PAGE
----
Cougar Killed In Oregon

BY Herschel Smith
1 week, 3 days ago

Fred Tippens sends this.

WESTFIR — A cougar was shot and killed Sunday at Casey’s Riverside RV Park in Westfir after it had spent at least a week prowling around the mobile home portion of the park, residents said Thursday.

“It was after the feral cats,” Gayle Murphy, 68, said. She lives at the park between Highway 58 and the Middle Fork of the Willamette River, just west of Oakridge.

The 100-pound, male mountain lion was full grown but thin, Murphy said. Recently, she said, the animal had crawled onto the porches of her neighbor. It would come in from the nearby forest, following a dry creek bed.

“The cat had a pattern,” she said. “He was (at the park) about every other night.”

The cougar was shot about 100 yards from Murphy’s fifth-wheel trailer, where she’s lived for the past year, she said.

The man who shot the cougar has parents who live in the mobile home park, said Randy Christian, owner of the park. He said the cougar, which residents had seen off and on for at least a week, came into their backyard and the son shot at it.

“There were two shots,” Christian said. “One shot hit the cougar, and it ran down into the trees and they found it dead down there.”

He said the man then called Oregon State Police. An OSP wildlife trooper responded, didn’t issue any citations and took the cougar’s carcass.

Oregon Department of Fish & Wildlife spokeswoman Michelle Dennehy in Salem said the shooting was allowed under state law. “The person who took the cougar was legal to do so under statutes that allow killing of cougars causing damage or public safety issues,” she said.

She confirmed that the cougar had been at the mobile home park recently and it had killed house cats. She added that the mountain lion was two or three years old and thin for its age.

ODFW officials estimate about 6,400 wild cougars live in Oregon, Dennehy said, particularly in the southwest Cascades Range and the Blue Mountains in Eastern Oregon.

Nestled in the foothills of the Cascade Range, Westfir is in mountain lion country.

“There is a healthy population of cougars that live in that area,” Dennehy said.

The presence of the mountain lion had unnerved mobile home park residents, Murphy said.

“This cat was definitely too used to this environment, and he either needed to be moved or shot because he was a danger to us,” she said.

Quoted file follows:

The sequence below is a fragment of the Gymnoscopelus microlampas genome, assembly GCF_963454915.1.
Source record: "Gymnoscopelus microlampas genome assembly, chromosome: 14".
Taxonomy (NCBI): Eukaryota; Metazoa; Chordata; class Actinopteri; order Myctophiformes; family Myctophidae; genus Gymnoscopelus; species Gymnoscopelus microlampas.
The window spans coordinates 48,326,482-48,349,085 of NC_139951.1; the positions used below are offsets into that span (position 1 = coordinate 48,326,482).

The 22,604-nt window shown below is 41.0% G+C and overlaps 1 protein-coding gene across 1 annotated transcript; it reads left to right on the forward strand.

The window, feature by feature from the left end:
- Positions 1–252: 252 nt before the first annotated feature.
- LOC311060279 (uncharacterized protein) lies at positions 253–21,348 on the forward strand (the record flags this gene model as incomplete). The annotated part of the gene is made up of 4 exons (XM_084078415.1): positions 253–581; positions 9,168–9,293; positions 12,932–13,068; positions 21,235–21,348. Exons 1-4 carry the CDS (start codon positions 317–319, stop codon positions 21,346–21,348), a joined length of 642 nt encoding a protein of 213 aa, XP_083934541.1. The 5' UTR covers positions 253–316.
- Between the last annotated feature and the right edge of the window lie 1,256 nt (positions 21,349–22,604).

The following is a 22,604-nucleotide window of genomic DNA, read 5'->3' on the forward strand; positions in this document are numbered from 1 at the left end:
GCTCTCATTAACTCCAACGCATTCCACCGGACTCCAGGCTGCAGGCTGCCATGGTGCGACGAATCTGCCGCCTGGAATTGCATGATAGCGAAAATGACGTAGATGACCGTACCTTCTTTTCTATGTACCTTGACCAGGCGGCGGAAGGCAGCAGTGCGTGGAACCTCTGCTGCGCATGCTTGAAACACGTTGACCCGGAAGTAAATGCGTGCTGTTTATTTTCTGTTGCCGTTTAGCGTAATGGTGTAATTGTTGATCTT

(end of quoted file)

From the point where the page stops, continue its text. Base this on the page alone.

Mid-way through the article I was about to say that they only made one mistake – they called the police.  On the other hand, it sounds as if he reacted with some wisdom.

Look, for all of you environmentalist types who think we’re invading their territory and we should just learn to live with them because we’re in their back yard, not ours, you’ll think that way until a mountain lion takes the scalp off a friend or family member and kills them (it’s happened before).  Then you’ll change your mind if you have any sense at all.

Always carry guns.  You can no more let an animal harm you and destroy your belongings than let a man do it.

Trackbacks & Pingbacks


Comments

  1. On October 13, 2017 at 11:54 pm, MadMagyar said:

    “Live and let live” is an iffy proposition with a big cat. I lived at the end of a dirt road 16 miles outside Sedona back in the 80’s. There were no phone lines out that far. My nearest neighbors were an old couple in their 90’s (about 2 miles down the road), so yelling for help if I were in trouble was out of the question. Not long after I moved there, a healthy female started nosing around, but kept her distance – about 200 – 300 yards. Not long after that, I also noticed a smaller cub following her. At first all I saw was their tails between bushes in the distance, but soon I got the “feeling” (hairs literally stood up on the back of my neck) when they were around and I saw more and more of their bodies as they jumped from one part of their trail to another, eventually catching a full view of each of them. But they didn’t come any closer for a long time – months passing by with only their voices occasionally breaking the silence.